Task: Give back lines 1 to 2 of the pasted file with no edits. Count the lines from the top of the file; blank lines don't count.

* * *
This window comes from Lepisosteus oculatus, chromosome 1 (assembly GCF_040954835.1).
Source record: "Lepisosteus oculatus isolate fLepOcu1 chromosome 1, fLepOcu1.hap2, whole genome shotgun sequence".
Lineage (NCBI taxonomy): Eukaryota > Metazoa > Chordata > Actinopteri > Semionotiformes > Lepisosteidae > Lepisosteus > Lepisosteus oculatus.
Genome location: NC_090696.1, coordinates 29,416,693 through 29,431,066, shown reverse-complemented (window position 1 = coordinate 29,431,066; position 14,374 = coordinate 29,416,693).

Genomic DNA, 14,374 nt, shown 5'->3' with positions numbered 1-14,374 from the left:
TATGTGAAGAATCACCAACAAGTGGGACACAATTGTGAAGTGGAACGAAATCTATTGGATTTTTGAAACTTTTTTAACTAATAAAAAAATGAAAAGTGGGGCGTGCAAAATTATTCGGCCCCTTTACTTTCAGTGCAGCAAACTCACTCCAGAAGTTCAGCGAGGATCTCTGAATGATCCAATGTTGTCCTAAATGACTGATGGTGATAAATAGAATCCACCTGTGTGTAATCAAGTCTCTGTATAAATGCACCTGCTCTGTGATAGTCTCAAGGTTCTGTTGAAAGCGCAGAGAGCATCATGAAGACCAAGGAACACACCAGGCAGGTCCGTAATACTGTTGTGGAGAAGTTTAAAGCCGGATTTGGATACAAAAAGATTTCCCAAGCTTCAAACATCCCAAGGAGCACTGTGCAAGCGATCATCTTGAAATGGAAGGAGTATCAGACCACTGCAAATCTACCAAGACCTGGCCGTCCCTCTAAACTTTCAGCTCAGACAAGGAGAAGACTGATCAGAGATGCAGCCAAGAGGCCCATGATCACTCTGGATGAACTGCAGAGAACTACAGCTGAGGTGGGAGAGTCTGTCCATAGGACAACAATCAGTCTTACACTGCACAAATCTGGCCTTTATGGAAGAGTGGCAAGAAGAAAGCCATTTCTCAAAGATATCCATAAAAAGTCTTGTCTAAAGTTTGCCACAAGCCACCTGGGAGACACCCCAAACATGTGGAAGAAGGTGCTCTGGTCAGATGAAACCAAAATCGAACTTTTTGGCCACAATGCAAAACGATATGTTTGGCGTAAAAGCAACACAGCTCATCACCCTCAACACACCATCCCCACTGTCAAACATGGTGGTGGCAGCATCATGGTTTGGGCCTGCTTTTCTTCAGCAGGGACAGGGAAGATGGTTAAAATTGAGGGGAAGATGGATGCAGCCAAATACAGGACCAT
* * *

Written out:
This window comes from Lepisosteus oculatus, chromosome 1 (assembly GCF_040954835.1).
Source record: "Lepisosteus oculatus isolate fLepOcu1 chromosome 1, fLepOcu1.hap2, whole genome shotgun sequence".